See TB, page 2
PAGE 6 INDEX News Forum Classifieds Crossword Sports
1 6 8 8 9
How an untreated case of tuberculosis develops:
1. Airborne TB bacteria (bacilli) are inhaled into lungs’ small tubes
TB bacteria particles (bacilli)
4. If the body’s immune system weakens, bacilli can escape from the tubercle
2. Macrophages, a kind of defensive cell, attack the particles, killing or surrounding them
3. Other immune cells surround particles
5. Weakened immune system can’t neutralize the bacilli. They multiply and penetrate blood vessels, spreading disease throughout the body
in hard lumps called tubercles, making bacilli harmless
TB enters blood vessel
Protecting yourself How it's spread • TB is spread through the air, so there is no need to worry about contracting it by shaking someone's hand, sitting on a toilet seat, or sharing dishes or utensils with an infected person • TB is most likely to spread in a closed space within a building that has little ventilation, so opening windows or turning on a fan are good preventative measures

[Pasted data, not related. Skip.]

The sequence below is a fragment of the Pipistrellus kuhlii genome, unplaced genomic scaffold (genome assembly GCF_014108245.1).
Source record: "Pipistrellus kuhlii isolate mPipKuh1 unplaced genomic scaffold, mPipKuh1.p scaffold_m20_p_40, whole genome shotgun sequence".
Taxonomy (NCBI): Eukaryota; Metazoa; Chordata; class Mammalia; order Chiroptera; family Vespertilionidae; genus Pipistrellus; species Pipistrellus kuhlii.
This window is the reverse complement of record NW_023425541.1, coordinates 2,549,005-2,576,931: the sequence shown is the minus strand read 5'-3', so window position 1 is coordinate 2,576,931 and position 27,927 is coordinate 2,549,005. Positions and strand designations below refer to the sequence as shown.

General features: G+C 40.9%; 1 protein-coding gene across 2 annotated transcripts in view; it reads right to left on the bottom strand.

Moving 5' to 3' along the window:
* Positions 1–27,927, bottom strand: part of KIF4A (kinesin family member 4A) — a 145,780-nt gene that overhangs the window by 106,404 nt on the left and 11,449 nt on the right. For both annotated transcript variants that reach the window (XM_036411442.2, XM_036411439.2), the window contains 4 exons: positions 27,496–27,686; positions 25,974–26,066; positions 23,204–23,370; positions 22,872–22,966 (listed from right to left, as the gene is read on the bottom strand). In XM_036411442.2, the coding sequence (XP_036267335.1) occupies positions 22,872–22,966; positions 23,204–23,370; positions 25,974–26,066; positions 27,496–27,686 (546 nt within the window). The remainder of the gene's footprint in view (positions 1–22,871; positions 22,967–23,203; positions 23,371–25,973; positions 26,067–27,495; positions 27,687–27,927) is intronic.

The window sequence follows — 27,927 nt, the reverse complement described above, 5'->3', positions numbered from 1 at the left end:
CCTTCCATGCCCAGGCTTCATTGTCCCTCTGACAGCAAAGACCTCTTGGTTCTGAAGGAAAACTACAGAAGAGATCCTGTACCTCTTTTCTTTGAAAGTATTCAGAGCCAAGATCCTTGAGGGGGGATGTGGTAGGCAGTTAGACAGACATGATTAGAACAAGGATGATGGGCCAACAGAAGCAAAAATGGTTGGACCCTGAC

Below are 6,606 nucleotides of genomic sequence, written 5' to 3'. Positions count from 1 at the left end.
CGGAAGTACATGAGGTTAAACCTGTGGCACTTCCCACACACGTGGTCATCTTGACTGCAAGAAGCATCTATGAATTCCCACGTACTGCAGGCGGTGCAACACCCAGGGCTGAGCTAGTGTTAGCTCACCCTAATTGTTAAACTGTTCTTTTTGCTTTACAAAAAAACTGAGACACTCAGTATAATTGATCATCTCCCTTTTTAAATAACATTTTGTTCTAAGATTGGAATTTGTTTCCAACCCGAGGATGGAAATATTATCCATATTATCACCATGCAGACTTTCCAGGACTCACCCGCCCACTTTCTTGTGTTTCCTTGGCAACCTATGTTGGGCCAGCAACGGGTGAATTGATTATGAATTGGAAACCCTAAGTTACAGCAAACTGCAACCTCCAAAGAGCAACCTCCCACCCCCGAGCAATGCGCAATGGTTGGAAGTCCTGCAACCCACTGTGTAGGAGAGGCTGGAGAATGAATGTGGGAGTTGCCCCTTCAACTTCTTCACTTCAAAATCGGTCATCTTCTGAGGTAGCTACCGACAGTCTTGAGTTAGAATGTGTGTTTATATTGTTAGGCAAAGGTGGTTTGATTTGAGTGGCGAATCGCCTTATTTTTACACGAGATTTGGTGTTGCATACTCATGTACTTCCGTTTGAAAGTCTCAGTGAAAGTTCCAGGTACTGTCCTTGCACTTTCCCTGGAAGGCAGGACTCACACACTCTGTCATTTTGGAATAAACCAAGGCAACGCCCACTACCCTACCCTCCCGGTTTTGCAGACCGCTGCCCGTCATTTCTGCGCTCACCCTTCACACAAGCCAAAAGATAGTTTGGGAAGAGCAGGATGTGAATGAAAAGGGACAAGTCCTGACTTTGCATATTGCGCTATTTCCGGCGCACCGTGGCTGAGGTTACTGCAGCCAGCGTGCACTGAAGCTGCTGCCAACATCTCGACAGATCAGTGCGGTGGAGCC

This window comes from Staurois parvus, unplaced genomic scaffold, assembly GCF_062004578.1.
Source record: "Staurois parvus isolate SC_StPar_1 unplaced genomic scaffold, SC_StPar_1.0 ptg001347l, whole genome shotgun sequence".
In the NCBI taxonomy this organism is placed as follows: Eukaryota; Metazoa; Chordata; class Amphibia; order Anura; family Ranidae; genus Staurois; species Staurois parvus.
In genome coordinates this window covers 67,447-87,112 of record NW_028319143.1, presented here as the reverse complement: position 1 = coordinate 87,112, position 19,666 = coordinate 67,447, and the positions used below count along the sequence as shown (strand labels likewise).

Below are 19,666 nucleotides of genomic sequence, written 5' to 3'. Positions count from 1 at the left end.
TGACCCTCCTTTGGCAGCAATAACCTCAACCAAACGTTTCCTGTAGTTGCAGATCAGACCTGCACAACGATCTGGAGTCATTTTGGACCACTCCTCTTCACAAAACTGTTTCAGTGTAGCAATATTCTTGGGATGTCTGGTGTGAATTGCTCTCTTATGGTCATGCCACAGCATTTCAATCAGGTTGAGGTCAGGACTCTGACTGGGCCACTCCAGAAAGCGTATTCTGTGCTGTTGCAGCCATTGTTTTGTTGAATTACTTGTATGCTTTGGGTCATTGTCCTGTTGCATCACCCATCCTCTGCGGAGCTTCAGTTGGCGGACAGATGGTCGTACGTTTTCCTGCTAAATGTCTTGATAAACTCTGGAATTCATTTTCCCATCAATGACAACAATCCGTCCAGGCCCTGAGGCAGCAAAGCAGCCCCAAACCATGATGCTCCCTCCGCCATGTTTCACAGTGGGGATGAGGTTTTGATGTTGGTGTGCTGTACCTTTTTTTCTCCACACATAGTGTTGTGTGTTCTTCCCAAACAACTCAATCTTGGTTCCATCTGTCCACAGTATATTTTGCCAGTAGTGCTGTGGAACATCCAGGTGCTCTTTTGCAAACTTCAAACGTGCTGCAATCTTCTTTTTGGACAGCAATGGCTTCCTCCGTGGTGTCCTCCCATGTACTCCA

• When one person with the bacteria sneezes or coughs, it can be spread to people nearby • The bacteria can settle anywhere in the body; only TB in the lungs can be passed on • TB is usually passed from an infected person to relatives, friends, roommates, and co-workers
Symptoms of Tuberculosis • Bad cough that lasts more than 2 weeks • Pain in the chest • Coughing up blood • Weakness or fatigue • Sweating at night
• Weight loss • No appetite • Chills • Fever SOURCES: KRT Campus, CDC